They are few but passionate, and Jhenn Watts is one of them: artists who create fine art photographic images, ironically, using good old Polaroid film.

Because of its simplicity and ease of use, the basic Polaroid process was an instant success in the mid 20th century, recording America’s birthdays, graduations and cookouts. Point, click and 60 seconds later, the graduate or birthday girl emerged on a slick four-inch by five-inch image, to be admired, then stored in a shoebox.

Ms. Watts, however, discovered in college there was a different use for the Polaroid process that would allow her to create extraordinary pieces of art. Called emulsion lifting, the complex process allows the artist to remove the image from its paper backing and apply it to other surfaces, such as glass, creating art in three dimensions. Until then, the emulsion lift process had typically been applied to paper.

Sitting outside the Field Gallery, the West Tisbury gallery where she is director and where her latest works will open in a group show this weekend, Ms. Watts recounted how she found this way to combine her twin passions for photography and glass blowing in a single medium.

“Glass adds luminosity and depth as well as texture and volume to my work,” she said. “It enables me to achieve that feeling of dimensionality I strive for.”

“I’d always been interested in glass blowing and in black and white landscape photography. But I developed an allergy to dark room chemicals as a senior at the Massachusetts College of Art, then I learned about the emulsion lift process. I worked with the technician who operated a large Polaroid camera which produced a 20-inch by 24-inch image,” she recalled.

“There are only five of these cameras in the world, four are working, and Mass College of Art has one of them,” she said, adding that notables such as fellow alumnus William Wegman, famous for photographing his own Weimaraner dogs, as well as the modern artist Robert Rauschenberg had experimented with emulsion lifting before her.

“The course cost me an extra $200 in 1996, including 10 shots,” she recalled, adding: “Today, it costs $3,500 a day to rent the 20x24 camera in New York plus $1,000 a shot.”

The discovery that a seemingly pedestrian method could produce mesmerizing forms and images captivated Ms. Watts and has defined her work over the past 13 years. She uses four-by-five images for glass surfaces but can produce much larger paper prints through a transfer process called iris giclée.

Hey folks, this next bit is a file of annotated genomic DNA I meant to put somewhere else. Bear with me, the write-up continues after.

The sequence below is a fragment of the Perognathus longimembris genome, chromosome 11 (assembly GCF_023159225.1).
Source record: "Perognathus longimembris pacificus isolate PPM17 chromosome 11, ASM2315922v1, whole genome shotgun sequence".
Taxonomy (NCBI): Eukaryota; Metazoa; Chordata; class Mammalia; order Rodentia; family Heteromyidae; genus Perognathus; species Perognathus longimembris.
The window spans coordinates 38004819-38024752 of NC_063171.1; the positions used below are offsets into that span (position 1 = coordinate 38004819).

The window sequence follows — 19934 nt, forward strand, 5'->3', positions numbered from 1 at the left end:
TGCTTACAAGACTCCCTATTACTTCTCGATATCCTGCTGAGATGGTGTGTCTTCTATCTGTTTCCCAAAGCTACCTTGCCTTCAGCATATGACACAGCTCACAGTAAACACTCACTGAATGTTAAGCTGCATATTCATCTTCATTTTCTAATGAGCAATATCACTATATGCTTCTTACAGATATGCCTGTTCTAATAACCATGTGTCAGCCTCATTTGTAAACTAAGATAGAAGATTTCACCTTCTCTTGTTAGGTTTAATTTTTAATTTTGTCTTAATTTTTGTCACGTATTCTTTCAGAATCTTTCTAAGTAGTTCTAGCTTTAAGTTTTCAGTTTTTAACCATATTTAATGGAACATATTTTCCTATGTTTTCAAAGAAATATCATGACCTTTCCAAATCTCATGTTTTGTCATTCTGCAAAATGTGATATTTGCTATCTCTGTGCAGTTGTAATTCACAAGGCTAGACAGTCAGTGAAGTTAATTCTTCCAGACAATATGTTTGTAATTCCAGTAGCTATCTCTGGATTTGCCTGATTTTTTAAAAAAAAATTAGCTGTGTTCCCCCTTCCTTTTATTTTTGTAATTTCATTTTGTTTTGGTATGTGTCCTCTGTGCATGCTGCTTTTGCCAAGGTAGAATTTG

Early this year, however, Polaroid film became a casualty of the digital photography age. Polaroid announced it would no longer produce the film.

“First, of course, I freaked out,” she said of her reaction to the film company’s decision. “Then I produced more work in five and one half weeks than I had in the prior three years.”

Her film stash includes enough for 60 more shots, then a change in her work. “There is a possibility that Fuji may provide the film,” she said, “but it isn’t as good as Polaroid. Polaroid film is silky. Fuji has a more plastic feel to me.

“I’m looking forward to working on a new form this winter. I’ve been through this before. In college I had a whole set of rules to work in black and white, then I had to change,” she said.

The next incarnation of artist Watts may include combining images in montages and collages .

Meanwhile, the Field Gallery will feature Ms. Watts’ work beginning Sunday, June 15 along with artist Jeff Hoerle and jewelry by her husband Kenneth Pillsworth.

Her pieces — mostly featuring Vineyard beaches — have a powerful and startling clarity and offer a three-dimensional perspective to the viewer. “Part of it is that the image is the actual photo, not a transfer of dyes that are only similar to the original,” she said. Over the years, Ms. Watts has refined her work, particularly in the use of overlapping images and wrapping landscape photos on sculpted glass objects, such as vases and carafes, a process that enhances the three dimensional effect.

Ms. Watts is aware of the importance of an Island community that supports its artists. “I moved here as a sophomore in high school and people in and out of the arts community supported me,” she said, noting that Mark Weiner, founder of Martha’s Vineyard Glassworks, has been a primary supporter, hiring and training her as a glass blower, then appointing her as the Glassworks’ gallery director for eight years after her college graduation in 1996.

Working in a nurturing environment, as well as her past experiences with change forced upon her, allow Ms. Watts to view the future positively.

“For example, I am not a digital person now. But in college I had a whole set of boundaries and rules that I had to change. This newest change will push my boundaries away, get me out my artistic comfort zone,” she said.

An artists’ reception for the group exhibition featuring works by Jhenn Watts, Jeff Hoerle and Kenneth Pillsworth, is free from 5 to 7 p.m. on Sunday, June 15, at the Field Gallery across from Alleys on State Road in West Tisbury.